The Royal Ordnance Factory
Bridgend South Wales
 
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The Building Phases

The Waterton site contractors were appointed; these were “Gee Walker & Slater Limited” and “Sir Lindsay Parkinson & Co Ltd”; they were originally expected to complete the factories by June 1940. The construction of the magazine tunnels, factory 11, and factory 41 at the Brackla site was contracted in 1937 to Sir Robert McAlpine & Sons Ltd.

The Bridgend Royal Ordnance Factory was split into two sites, one either side of Brackla Hill, the Waterton site was located on the South side of the hill and was the first part of the construction phase. Whilst, to it’s North the Brackla/Coity site construction was split into two phases, with the 7 magazine tunnels started in 1938, the Filling and Fuze Powder Factory groups “A” & “S in 1939/40. (See "the 8X's in the "Whats Left" chapter and Brackla in the "Sites" chapter)


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Most of the building material was initially shipped into the sites from the rail depots by 4 and 5 ton lorries owned by the Great Western Railway company, over 340,000 tons were shipped into the Waterton site and 145,000 tons to the Brackla site during the construction phases. Together over 1100 buildings were constructed mainly of wood, brick and concrete, over 12,000,000 bricks were used plus enough concrete to cover over four square miles.

The types and number of buildings that were needed were many and varied. Those associated with non-explosive assembly were often made of wood whilst some were double skinned brick walls, these were not cavity walls, and the buildings were almost all single storey, in the main they had flat roofs, and were usually protected by earth mounds.

Some of these had windows well above head height to avoid the effects from explosive blasts, and maybe to avoid prying eyes. At best they gave some daylight to the occupants, but they no doubt caused problems at night-time keeping and maintaining blackout conditions, which would have either resulted in their removal or blacking.

Other buildings involved in the assembly of explosives were usually of a more robust construction, being made in part from reinforced concrete, they would have had blast walls and earth mounds surrounding them; shielding them from adjacent buildings and the effects from bomb blasts.

Between the two sites over 58 miles of roadway was constructed, the rail network eventually occupied 24 miles of track and sidings.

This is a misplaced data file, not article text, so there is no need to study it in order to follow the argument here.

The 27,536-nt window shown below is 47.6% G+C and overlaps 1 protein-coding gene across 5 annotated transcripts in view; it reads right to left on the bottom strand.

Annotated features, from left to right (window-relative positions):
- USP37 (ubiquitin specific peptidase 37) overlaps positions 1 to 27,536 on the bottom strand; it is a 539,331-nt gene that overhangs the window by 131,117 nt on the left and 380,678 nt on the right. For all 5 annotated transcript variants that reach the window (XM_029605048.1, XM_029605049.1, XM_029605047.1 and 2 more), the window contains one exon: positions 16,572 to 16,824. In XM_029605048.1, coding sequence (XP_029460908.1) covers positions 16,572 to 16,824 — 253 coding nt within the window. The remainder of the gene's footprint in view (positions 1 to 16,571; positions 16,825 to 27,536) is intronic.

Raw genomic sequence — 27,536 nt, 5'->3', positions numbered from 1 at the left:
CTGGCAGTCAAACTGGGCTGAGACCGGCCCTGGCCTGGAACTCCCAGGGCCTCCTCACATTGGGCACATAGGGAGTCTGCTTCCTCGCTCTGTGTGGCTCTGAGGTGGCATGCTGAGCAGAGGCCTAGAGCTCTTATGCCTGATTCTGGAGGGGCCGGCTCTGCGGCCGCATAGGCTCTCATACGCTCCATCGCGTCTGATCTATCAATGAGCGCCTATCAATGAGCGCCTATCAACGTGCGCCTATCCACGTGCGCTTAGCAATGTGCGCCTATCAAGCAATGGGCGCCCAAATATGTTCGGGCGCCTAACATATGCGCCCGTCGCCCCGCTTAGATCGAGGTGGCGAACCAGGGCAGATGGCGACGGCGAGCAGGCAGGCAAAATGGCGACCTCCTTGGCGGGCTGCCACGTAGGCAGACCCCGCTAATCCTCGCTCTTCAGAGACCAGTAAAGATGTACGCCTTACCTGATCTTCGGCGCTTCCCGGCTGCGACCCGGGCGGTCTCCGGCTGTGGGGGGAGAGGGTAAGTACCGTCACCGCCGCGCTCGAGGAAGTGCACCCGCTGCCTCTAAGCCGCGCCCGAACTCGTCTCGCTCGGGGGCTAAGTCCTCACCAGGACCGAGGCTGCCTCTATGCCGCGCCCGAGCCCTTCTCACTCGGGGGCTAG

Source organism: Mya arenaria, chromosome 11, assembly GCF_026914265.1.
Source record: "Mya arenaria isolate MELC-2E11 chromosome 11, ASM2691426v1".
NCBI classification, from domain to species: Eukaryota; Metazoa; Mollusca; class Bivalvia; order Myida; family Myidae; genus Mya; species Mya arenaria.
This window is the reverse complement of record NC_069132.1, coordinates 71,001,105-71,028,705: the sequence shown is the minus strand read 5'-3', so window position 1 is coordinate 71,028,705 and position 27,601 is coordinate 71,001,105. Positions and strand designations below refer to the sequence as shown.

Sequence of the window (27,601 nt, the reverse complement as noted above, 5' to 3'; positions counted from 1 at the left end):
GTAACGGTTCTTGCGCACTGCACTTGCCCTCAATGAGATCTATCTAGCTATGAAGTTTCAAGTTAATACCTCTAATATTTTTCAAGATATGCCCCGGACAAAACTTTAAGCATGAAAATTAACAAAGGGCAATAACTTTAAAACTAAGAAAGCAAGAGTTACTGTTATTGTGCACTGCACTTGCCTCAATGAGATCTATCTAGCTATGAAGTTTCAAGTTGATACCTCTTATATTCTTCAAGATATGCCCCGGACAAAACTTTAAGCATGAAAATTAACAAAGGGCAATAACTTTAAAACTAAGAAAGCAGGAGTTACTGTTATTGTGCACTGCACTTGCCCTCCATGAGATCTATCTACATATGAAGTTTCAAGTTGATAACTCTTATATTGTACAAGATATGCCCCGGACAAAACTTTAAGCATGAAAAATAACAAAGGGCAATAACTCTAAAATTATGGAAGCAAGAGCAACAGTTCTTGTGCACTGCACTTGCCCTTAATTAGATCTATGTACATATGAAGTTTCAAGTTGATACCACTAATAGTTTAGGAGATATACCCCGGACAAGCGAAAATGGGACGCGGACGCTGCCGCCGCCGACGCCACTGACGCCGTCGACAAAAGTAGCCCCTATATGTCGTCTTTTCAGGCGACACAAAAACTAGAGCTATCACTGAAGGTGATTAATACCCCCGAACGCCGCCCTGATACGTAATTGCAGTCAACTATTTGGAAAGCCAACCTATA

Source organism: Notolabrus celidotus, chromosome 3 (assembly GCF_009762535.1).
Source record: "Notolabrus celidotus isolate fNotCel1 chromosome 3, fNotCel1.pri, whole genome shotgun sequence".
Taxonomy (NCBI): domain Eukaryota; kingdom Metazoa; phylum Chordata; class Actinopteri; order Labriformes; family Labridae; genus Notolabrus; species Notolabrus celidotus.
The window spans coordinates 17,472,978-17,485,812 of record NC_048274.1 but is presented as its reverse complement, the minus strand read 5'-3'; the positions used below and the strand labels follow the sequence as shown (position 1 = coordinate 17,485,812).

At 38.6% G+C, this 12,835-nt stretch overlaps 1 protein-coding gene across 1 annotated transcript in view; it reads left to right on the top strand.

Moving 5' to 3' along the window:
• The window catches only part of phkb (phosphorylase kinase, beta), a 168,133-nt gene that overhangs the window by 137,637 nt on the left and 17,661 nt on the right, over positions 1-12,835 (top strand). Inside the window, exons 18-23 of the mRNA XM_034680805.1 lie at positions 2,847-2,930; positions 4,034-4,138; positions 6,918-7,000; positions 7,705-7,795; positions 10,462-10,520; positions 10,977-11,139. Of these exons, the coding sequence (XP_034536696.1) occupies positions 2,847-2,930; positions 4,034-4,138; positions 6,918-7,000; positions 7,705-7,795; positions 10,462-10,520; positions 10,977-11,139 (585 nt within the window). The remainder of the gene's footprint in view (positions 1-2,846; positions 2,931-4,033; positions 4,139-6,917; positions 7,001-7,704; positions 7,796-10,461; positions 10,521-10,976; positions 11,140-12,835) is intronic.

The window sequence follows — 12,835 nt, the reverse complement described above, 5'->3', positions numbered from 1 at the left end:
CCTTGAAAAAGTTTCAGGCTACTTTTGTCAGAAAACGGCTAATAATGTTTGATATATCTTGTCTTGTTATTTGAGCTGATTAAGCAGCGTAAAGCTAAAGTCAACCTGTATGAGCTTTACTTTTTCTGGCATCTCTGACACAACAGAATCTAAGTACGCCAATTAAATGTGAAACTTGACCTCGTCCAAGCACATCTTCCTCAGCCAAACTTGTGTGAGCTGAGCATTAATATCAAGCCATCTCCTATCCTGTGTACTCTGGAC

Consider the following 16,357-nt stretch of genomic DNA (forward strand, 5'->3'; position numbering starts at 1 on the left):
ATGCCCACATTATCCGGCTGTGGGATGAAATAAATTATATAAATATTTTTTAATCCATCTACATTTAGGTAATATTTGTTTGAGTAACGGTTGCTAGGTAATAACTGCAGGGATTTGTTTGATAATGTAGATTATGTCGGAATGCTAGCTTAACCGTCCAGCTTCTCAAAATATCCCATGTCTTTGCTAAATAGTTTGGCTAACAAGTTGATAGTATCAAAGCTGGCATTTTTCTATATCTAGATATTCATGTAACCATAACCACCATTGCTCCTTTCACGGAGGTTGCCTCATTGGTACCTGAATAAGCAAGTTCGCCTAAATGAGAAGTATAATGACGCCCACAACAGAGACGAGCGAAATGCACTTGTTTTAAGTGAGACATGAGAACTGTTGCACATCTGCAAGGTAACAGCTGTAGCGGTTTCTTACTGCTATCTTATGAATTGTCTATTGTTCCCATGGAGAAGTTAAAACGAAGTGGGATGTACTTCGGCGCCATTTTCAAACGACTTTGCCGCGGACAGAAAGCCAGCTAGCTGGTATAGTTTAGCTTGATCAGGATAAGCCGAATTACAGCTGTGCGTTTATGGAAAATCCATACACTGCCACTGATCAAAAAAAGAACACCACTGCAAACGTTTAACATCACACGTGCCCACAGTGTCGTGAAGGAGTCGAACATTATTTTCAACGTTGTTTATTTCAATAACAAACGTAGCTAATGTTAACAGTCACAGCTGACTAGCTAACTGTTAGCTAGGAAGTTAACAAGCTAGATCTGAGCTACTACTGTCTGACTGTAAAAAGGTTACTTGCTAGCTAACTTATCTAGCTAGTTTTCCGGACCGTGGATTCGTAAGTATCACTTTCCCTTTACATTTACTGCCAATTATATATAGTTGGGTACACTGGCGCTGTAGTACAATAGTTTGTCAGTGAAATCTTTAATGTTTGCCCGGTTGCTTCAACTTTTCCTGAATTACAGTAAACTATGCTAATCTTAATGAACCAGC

The electric power cables would have spanned over 300 miles if they had been laid out in a straight line. Over 20 miles of water piping was employed with drainage and sewage piping taking up over 64 miles of pipe-work.

Camouflaging the site would have been a major task, although flat roofs and earth mounds would have aided this, but railway lines and roads would have been a clear give away

Storage for munitions was another consideration, and here the Brackla ridge that separated the two sites provided an ideal solution, it was decided to construct seven magazine tunnels in the hillside at an estimated cost of £400,00 to £500,000.

The tunnels were driven into the hillside, were of a similar in construction to those of the London underground network. Each tunnel had a series of side chambers for storage, and their entrances were serviced by a railway - with an extended platform inside for unloading and loading the trains. Because of the shortage of pig iron in 1937 two of the seven tunnels were constructed from concrete liners. However, problems were encountered during construction because of the nature of the hillside; which was mainly shale and clay, this added a further £100,000 to their construction cost.(See "the 8X's in the "Whats Left" chapter)

The seven tunnels were located on the North side of the ridge but none were interconnected, later an eighth under road tunnel was constructed between the Waterton site and it’s adjacent (burning grounds) disposal area.

Access to each tunnel (except the under road tunnel) was via a gully cut into the hillside, with a covered gantry at the approach to each entrance; these reduced the risk of bombs hitting the actual entrances.

The administration offices were constructed at the South West end of the site within easy reach of town centre; today these buildings are the headquarters of the South Wales Constabulary.

The first phase of the construction program was completed during 1939, although the Factory did not start producing arms in any volume until after the outbreak of war. As the anticipated war approached the construction program was accelerated. This escalated the construction cost of the Bridgend ROF from £4,633,000 to £7,210231.

(See Appendix 9 for breakdown of these costs).

A major problem at this time was the shortage of carpenters and bricklayers it was estimated that 550 extra carpenters, and 600 bricklayers would be required to complete the two sites by February 1940. At government level the Ministry of Labour moved to direct all non-essential building activities to the construction of munitions factories. At this time the two sites already employed 1350 skilled men and 2800 unskilled men.

(See reference document LAB 8/256 held at the public records office KEW).

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